‘Shadow IT‘ is a term used to describe information systems and solutions built and used inside organisations without explicit organisational approval. Cloud services, mobility and ‘Bring Your Own Device’ are driving an explosion in Shadow IT. Shadow IT, like shadow finance and shadow economy suggests noncompliance and illegality. Unlike the black market, shadow technology notionally unleashes immediate benefits but harbours a latent potential to damage its host. Quantifying the risk, and getting sufficient attention to do something about it, is the issue.
Technology departments have tried to ‘reign in’ these rogues using the frameworks and processes of Enterprise Architecture, without much success. One reason for the partial failure is that Enterprise Architects have a propensity to focus on risk management, standards compliance and centralised governance. This narrow ‘old-school’ focus locks them to the core, not the edge of the business where innovation happens. Meanwhile, the business units, driven by digital demand and unaided by their IT counterparts, have initiated their own innovation platforms. That’s the line taken by Dean Gardiner from Dell Australia in his paper at the Australian Enterprise Architecture Conference (Sydney, October 2015).
On a crowded loop station this morning I notice a regular looking middle-class man in his late thirties, standing to the side of the crowd on the station platform, tentatively reaching into the yellow recycle bin to retrieve a mint condition daily newspaper, probably discarded by a fellow traveler minutes earlier. No regular scavenger, his down-turned eyes and the furtiveness of his stance convey a sense of the stigma that society holds for what should be a perfectly rational and sensible act — reusing something that is at hand rather than buying his own.
Commuters on a train, 1955, before smartphones (Getty images).
For a method that purports to tackle real-world problems, practical examples of systems thinking in action are elusive. Refreshing, then, to read a special edition of the Cornell Policy Review on systems thinking, which presents accounts of the systems thinking craft in a readable and digestible form. In the interests of better policy, Cornell Institute for Public Affairs Fellow Harrison Speck makes some headway in understanding the question of why child protection case workers in Texas do not always stay long in their jobs (paper and video).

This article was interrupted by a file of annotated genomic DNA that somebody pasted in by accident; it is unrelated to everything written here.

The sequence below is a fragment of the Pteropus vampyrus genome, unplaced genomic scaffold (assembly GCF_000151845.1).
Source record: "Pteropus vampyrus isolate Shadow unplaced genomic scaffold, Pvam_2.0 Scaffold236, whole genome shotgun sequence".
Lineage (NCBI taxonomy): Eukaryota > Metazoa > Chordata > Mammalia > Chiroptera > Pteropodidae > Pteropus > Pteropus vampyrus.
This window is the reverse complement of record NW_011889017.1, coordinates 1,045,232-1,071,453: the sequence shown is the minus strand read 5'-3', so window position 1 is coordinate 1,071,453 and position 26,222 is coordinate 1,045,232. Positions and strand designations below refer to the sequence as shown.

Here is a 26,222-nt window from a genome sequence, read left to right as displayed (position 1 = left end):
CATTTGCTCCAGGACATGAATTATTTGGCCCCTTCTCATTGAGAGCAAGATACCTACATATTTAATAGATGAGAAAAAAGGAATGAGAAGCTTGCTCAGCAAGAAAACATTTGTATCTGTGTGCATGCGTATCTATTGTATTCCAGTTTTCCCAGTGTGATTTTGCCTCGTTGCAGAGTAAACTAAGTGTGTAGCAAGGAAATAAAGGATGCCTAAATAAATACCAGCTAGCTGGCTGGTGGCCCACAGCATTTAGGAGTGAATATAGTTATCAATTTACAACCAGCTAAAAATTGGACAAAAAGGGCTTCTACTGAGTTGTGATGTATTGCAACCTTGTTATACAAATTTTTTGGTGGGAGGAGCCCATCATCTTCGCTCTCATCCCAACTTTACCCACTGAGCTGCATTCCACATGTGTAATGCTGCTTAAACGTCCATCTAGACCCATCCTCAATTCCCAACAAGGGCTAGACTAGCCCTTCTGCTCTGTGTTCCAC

Systems thinking is on to something. There’s something there. It harbors truths that conventional business and organisational perspectives miss. It is easy to get this impression from the volumes of social media, literature and management debate it continues to sustain after three decades. But systems thinking as a discipline or body of knowledge does not make it easy to get to those insights and truths. Ways to penetrate the systems thinking morass are neither obvious or accessible.
Even with the best and most complete of models and frameworks, the practice of Enterprise Architecture (EA) in organisations isn’t always effective. Analysis does not always explain everything that happens, and changes that Enterprise Architects (EAs) make do not always deliver the expected benefits. When EA does not deliver value as expected, or when it cannot be represented as a transparent cause and effect relationship, some EA defenders draw our attention to long delays in the enterprise’s adoption of information technology. In light of this, EA should be thought of as an investment against things that might otherwise go wrong — kind of like a ‘flu shot for 2025. Other apologists blame flaws in the EA frameworks and methods used, or in the way that they are used.
It seems that certain verbs are becoming nouns, for no particular reason that I can see based in grammar, semantics or the logic of language. This appears to be a recent phenomena, and in a few cases, nounification has propelled these lucky innocuous verbs into the noun stratosphere. The first is the innocent little doer-word ‘reveal’.
make (previously unknown or secret information) known to others.
Christmas is coming, again. Last year, Australians reportedly spent $A32B at an average of $A1,200 per person during the silly season. Nearly twenty million of these gifts with a value of around $A1B were unwanted and were sold, re-gifted, stored or dumped. For myself, a distinctive marker of post-consumerism came when a ten year-old family member declared a few weeks out from Christmas that he didn’t know what to ask for this year because he couldn’t think of anything he particularly wanted. It seems that between Christmas, birthdays, special days and rewards for good behavior the number of buying opportunities outstrips some family member’s needs or even desires. So it seems we are now living in an age of post-consumerism, even for ten year-olds. We are beyond some western models of growth, in uncharted territory.